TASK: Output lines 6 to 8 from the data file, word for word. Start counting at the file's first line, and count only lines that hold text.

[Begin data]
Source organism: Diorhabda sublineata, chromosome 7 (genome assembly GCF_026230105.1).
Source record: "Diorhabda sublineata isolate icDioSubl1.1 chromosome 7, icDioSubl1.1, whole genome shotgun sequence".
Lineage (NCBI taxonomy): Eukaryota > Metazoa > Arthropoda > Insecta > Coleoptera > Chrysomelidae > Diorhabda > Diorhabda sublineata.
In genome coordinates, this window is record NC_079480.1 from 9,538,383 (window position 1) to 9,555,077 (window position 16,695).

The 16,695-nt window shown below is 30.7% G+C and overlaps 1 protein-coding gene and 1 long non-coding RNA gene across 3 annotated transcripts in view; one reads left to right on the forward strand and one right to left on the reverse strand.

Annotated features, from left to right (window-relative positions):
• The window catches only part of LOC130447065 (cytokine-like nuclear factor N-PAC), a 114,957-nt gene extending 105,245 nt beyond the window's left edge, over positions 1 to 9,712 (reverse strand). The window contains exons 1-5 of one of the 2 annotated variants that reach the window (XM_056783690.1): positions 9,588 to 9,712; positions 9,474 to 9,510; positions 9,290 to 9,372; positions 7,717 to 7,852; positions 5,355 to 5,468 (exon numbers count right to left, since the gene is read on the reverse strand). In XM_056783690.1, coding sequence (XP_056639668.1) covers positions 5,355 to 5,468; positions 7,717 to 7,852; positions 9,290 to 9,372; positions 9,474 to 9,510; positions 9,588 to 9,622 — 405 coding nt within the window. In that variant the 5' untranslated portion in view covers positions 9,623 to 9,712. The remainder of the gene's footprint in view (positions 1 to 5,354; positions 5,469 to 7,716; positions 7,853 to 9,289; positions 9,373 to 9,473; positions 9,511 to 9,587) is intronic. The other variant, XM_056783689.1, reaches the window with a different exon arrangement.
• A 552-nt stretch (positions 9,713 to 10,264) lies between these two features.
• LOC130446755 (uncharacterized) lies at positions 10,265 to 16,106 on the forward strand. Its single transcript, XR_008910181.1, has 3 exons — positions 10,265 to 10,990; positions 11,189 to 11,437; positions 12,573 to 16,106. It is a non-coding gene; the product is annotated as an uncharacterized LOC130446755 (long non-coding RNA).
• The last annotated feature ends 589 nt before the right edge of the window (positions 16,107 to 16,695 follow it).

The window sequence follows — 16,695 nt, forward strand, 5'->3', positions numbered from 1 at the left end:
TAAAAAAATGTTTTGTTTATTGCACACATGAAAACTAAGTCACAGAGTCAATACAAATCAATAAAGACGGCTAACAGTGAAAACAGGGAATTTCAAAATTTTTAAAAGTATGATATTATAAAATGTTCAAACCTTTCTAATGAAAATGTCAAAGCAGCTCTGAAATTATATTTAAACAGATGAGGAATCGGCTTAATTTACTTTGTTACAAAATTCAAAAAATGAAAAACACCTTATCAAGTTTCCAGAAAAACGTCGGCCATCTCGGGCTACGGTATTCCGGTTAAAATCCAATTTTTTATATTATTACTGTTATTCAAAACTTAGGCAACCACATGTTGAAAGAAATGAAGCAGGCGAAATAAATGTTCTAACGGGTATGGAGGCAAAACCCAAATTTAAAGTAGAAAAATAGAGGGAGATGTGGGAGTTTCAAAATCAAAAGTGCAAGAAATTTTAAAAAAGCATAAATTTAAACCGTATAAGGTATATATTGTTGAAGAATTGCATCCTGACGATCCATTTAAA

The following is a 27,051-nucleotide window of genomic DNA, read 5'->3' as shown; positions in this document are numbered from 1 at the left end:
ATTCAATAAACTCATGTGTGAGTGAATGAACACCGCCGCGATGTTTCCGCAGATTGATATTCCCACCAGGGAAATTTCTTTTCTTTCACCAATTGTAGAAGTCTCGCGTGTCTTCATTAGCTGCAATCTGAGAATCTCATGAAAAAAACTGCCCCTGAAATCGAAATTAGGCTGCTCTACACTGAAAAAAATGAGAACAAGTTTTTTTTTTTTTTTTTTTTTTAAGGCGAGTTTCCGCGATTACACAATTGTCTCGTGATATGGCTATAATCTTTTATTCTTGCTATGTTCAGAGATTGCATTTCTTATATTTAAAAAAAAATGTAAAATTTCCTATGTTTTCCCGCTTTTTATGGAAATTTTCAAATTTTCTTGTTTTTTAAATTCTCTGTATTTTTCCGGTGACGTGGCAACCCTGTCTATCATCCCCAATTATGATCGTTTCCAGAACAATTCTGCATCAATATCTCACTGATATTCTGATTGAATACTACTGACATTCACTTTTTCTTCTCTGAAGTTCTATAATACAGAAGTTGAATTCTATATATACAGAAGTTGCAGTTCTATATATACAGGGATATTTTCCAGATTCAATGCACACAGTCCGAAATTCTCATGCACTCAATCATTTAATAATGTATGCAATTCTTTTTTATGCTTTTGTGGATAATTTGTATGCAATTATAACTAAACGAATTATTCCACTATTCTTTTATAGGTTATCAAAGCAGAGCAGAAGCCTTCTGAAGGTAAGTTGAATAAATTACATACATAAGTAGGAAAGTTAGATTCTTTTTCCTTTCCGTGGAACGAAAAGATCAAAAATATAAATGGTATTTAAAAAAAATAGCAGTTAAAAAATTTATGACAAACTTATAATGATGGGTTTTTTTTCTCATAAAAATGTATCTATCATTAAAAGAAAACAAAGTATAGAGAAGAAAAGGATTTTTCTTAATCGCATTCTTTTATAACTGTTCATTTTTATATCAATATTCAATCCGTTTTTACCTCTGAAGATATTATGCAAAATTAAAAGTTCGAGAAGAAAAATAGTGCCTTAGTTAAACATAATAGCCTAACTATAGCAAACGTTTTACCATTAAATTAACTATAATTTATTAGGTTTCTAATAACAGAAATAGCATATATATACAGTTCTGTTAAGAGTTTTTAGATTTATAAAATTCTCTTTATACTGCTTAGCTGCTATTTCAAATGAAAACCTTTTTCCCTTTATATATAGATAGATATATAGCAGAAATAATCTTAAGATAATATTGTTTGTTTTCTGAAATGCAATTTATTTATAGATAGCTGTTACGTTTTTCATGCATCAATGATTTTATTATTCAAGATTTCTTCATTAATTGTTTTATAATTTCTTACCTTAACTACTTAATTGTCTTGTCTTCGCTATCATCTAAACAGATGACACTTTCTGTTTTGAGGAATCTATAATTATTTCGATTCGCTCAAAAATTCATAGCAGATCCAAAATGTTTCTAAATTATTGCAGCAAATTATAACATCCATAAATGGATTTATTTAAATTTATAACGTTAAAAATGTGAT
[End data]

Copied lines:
Annotated features, from left to right (window-relative positions):
• The window catches only part of LOC130447065 (cytokine-like nuclear factor N-PAC), a 114,957-nt gene extending 105,245 nt beyond the window's left edge, over positions 1 to 9,712 (reverse strand). The window contains exons 1-5 of one of the 2 annotated variants that reach the window (XM_056783690.1): positions 9,588 to 9,712; positions 9,474 to 9,510; positions 9,290 to 9,372; positions 7,717 to 7,852; positions 5,355 to 5,468 (exon numbers count right to left, since the gene is read on the reverse strand). In XM_056783690.1, coding sequence (XP_056639668.1) covers positions 5,355 to 5,468; positions 7,717 to 7,852; positions 9,290 to 9,372; positions 9,474 to 9,510; positions 9,588 to 9,622 — 405 coding nt within the window. In that variant the 5' untranslated portion in view covers positions 9,623 to 9,712. The remainder of the gene's footprint in view (positions 1 to 5,354; positions 5,469 to 7,716; positions 7,853 to 9,289; positions 9,373 to 9,473; positions 9,511 to 9,587) is intronic. The other variant, XM_056783689.1, reaches the window with a different exon arrangement.
• A 552-nt stretch (positions 9,713 to 10,264) lies between these two features.